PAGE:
Today health care would not be in trouble if Ted Kennedy was the architect.  There would not be five bills.  There would be somebody and Ted Kennedy, somebody on the Republican side who understood how to follow quality leadership and Mr. Obama, the President of these United States would be better off.

MATTHEWS:  Mr. Mayor, let me ask you about an historic question regarding the African-American community.  It‘s so large in our country, it‘s hard to just call it a community it‘s so big and diverse of course as you know.

It seems to me that you and I grew up and you most clearly having grown up in the south and coming to San Francisco for your career and law and then in politics.  That Ted Kennedy was a brother of two brothers, Bob and Jack Kennedy who shared with Martin Luther King, that—well the honor of being treated as heroes to so many black families.

BROWN:  Yes, absolutely.  And it was frankly because this was a privileged person, a person born in the Commonwealth of Massachusetts, a person from a family with great opportunities, and great resources.  Yet none of us ever looked at him that way.

As he walked through the fields with us in Mississippi helping to produce the voter registration numbers that ultimately became the foundation for the Democratic Party.  It was Ted Kennedy.  The way in which he walked with Caesar Chavez, it was Ted Kennedy.

I maintain that the assassination of the President Kennedy, the assassination of Bobby Kennedy, imposed upon this extraordinary human being the opportunity and the responsibility to make good on the promise from those two brothers and believe me, his years in the senate shows that he did.  And every African-American in the country knows that as well as every Latino.

MATTHEWS:  You know, Howard, earlier this morning, in less than 4:00 or 5:00 this morning when we got the word, you and I where talking with other people.  I think you were there, when I remembered, they came back to me with our friend, Alan Simpson of Wyoming, the former senator said about Ted Kennedy.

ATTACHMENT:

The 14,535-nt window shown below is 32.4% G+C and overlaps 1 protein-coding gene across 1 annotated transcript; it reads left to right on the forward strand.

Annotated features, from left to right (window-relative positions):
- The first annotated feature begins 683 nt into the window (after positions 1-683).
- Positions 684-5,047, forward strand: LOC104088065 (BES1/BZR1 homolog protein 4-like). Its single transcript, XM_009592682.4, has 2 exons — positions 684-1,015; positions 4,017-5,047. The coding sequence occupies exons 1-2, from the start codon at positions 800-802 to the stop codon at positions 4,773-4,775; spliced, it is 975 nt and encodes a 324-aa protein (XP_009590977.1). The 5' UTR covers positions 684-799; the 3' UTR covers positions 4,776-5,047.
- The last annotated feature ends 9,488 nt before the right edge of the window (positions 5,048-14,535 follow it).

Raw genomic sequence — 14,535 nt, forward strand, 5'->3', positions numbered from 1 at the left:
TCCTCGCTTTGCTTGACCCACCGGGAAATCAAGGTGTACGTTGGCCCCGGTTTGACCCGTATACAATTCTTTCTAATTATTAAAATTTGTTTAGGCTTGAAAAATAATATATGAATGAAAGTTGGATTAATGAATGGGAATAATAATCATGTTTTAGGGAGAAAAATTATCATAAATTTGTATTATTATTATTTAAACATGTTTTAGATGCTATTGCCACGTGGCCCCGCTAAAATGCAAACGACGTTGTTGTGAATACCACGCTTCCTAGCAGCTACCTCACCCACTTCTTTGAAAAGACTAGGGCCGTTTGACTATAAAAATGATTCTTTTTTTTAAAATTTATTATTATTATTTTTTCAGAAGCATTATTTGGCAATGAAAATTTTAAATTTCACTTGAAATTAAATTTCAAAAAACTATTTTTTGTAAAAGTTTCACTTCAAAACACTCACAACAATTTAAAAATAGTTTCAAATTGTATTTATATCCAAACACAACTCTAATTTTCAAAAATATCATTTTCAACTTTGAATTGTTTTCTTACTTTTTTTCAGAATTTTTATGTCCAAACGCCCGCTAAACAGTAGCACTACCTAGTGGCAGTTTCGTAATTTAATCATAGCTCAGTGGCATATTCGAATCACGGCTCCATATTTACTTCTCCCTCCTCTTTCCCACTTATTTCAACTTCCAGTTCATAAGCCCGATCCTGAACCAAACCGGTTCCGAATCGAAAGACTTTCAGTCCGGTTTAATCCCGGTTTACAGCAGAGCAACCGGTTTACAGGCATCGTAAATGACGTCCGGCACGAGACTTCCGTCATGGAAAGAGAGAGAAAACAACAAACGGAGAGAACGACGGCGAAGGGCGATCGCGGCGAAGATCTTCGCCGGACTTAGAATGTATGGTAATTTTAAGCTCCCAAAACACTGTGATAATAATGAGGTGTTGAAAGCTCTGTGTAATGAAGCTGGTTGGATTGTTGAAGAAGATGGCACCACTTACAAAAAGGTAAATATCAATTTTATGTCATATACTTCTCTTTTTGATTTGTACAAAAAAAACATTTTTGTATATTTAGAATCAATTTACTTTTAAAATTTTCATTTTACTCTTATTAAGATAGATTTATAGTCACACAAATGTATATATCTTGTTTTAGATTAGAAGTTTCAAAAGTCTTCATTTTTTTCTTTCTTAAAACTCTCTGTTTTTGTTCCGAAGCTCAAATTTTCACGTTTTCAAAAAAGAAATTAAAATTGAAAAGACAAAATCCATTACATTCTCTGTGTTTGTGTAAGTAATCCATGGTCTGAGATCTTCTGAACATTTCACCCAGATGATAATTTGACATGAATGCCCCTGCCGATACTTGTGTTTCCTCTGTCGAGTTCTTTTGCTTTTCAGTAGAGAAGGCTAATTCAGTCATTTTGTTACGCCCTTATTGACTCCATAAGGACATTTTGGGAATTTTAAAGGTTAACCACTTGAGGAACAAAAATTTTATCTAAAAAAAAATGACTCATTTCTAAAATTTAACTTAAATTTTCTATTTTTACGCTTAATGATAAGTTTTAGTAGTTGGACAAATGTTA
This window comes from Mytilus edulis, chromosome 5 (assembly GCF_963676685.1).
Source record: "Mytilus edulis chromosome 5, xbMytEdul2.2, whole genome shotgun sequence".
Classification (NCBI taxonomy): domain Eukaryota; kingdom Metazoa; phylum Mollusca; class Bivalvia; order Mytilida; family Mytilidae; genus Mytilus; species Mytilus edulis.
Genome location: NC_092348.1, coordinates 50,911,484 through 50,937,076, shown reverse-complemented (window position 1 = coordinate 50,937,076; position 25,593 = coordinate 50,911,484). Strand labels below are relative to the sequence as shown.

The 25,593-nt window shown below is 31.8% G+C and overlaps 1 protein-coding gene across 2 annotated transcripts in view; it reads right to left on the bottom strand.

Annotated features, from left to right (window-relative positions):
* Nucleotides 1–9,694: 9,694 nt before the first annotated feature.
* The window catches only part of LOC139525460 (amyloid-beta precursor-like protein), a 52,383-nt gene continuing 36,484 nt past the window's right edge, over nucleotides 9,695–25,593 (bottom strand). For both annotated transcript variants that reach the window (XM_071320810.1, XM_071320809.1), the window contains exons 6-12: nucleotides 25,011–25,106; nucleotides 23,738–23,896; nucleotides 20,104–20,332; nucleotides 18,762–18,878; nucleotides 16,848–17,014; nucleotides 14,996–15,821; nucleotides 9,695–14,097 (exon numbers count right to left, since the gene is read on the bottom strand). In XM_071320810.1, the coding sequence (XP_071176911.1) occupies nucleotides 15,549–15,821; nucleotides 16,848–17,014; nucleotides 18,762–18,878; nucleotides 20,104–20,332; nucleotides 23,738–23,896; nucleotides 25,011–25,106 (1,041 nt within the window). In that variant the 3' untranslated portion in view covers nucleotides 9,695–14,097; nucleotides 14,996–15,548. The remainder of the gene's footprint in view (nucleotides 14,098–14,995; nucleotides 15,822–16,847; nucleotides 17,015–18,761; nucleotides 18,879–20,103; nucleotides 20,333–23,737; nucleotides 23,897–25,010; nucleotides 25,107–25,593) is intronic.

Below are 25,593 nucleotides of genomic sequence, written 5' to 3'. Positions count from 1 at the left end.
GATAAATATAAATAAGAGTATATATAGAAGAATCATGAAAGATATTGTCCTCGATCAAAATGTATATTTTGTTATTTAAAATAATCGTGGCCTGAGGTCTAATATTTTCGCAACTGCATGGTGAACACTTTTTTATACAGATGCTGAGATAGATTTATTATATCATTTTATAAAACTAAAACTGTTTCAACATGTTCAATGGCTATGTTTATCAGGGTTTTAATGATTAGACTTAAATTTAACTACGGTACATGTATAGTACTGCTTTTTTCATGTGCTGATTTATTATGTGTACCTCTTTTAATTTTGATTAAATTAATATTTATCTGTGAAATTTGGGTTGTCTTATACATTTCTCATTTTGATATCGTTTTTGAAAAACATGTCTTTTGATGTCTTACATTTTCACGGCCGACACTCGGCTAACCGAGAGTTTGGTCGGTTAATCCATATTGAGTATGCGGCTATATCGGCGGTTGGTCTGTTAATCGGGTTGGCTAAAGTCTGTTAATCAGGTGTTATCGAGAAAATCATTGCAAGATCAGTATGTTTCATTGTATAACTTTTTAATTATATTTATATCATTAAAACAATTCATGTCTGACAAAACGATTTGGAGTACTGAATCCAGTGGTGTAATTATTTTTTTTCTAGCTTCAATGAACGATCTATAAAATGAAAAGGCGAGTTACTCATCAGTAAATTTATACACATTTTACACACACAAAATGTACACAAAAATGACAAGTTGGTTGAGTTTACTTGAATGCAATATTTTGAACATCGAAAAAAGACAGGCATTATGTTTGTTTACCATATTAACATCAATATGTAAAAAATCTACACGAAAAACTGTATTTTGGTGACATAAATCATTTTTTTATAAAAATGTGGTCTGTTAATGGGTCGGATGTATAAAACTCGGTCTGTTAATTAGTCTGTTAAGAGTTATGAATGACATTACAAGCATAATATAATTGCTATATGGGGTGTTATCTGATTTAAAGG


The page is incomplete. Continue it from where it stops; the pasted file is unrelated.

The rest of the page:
When somebody in his party was criticizing him and said if you‘re going through what he‘d going through in life, you‘d be drooling on the floor.  41 years avoiding the assassin‘s bullets, 41 years of being aware that his brothers were shot down in public life, fighting for the cause, in fact fighting for the country in the case of both of his—all of his brothers, in fact.  They were all doing their public duty as they saw it.

What do you think about that?  It‘s something that the right wing, even in their villainy of the guy never really picked up on.  Here‘s a guy that faced the possibility that he‘d be like his brothers and end up that way all those years.

FINEMAN:  Well, he faced the possibility of more violence in his family, of his own safety.  He faced the consequences of his own mistakes, his own deep and tragic mistakes.  And he was human, almost in the extreme.

I mean, of all the people I‘ve ever covered in politics, I—if you can quantify humanness, there was nobody more fully exuberantly but also tragically human than Ted Kennedy.

And the people who opposed him who tried to make him into a cartoon character I don‘t think ever fully succeeded.  Because people could see on television, they could see through his actions, they could see the real person that was Ted Kennedy.

And one of the things that makes the Kennedy family so riveting in our hearts and minds is the fact that they were a family.  And their family story is so intertwined with our story as a country, that you can‘t separate the two.

And so we vicariously lived the issues of the day and our fears and our hopes through that family.  And Teddy understood that and embraced it.

MATTHEWS:  Let me get back to the Mayor.  Mayor Brown, you mentioned that Ted would have known how to handle the health care issue while he was sick for so many months now he couldn‘t lead the fight.  What needs to be done?  I don‘t want to get into weeds here on the issue.  But what broad strokes need to be taken here to get this done?

BROWN:  I think first and foremost, President Obama must announce that the health care bill will be called Ted Kennedy‘s Bill.  I think instantly members in both Houses will have a different attitude.